Systemic Lupus Erythematosus (SLE; «lupus») begins several years before the actual time of diagnosis, when a person has no or very mild symptoms but her/his immune cells start malfunctioning and produces antinuclear («ANAs») and other auto-antibodies (so called «preclinical lupus»). This gives an opportunity for planning preventive strategies which could potentially restore immune system function and delay (or even, prevent) lupus.
Project LeadG Bertsias
The aim of the project is to define the subgroup of individuals who are at high risk for progression into SLE. For this, we established a multi-centre inception cohort of 298 individuals with mild or non-diagnostic symptoms and positive autoantibodies (ANA [anti-nuclear antibodies]), or first-degree relatives (FDRs) of SLE patients, monitored prospectively for multiple demographics, medical, lifestyle/environmental exposures, clinical data and use of medications. After an average 18 months, 12.4% of individuals have progressed into SLE. Blood transcriptome analysis is used to define a gene signature predictive of the transition from preSLE to SLE state, and integration with the abovementioned covariates will lead to a composite ‘lupus prediction risk score’. In a complementary analysis, we are using the gene signatures of early established SLE and severe SLE (active nephritis) to define the underlying molecular aberrancies of step-wise progression from healthy state to mild/non-specific and clinical overt autoimmunity.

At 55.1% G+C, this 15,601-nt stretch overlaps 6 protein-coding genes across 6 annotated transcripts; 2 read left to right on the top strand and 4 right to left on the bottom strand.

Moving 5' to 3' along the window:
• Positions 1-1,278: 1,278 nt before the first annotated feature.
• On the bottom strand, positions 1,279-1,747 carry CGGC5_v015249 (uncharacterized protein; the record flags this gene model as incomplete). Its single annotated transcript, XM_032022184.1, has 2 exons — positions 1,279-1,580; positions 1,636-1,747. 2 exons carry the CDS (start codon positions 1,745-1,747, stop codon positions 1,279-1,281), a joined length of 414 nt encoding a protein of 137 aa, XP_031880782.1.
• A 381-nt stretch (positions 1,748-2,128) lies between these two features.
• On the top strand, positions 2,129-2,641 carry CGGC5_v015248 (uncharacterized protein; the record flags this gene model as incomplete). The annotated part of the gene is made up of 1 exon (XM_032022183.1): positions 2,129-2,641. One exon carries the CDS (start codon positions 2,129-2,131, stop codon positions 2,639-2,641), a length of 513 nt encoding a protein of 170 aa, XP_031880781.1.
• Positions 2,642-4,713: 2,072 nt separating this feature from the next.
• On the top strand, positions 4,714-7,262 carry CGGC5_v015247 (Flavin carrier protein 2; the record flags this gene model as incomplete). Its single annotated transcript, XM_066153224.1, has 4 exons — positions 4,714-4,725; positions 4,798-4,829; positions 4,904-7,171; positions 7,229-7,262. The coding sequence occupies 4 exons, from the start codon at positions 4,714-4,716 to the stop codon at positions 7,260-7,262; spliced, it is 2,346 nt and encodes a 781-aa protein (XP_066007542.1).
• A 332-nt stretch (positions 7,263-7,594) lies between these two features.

Lupus exists in preclinical form (i.e., before it is clinically obvious) for a period of several months or even years, during which period serological abnormalities such as positive anti-nuclear antibodies (ANAs) may be detectable. However, not all individuals with positive ANA will develop lupus. In this project, we have monitored a large group of individuals with positive ANA or mild clinical features, to determine who are at high-risk to progress into lupus. After about 18 months of follow-up, about 12% of these individuals developed lupus. We are currently analysing their age, family and obstetrical history, smoking behaviour, physical activity and diet to determine what factors determine increased propensity for lupus. Importantly, we conjecture that much of this “predisposition” is reflected into changes (variations) in the genomic make-up (i.e., expression of genes) in the blood immune system, which we will assay in order to create a prognostic “score”. These findings could be useful to provide personalized counselling and monitoring in people with positive ANAs or other signs and symptoms suggestive of lupus.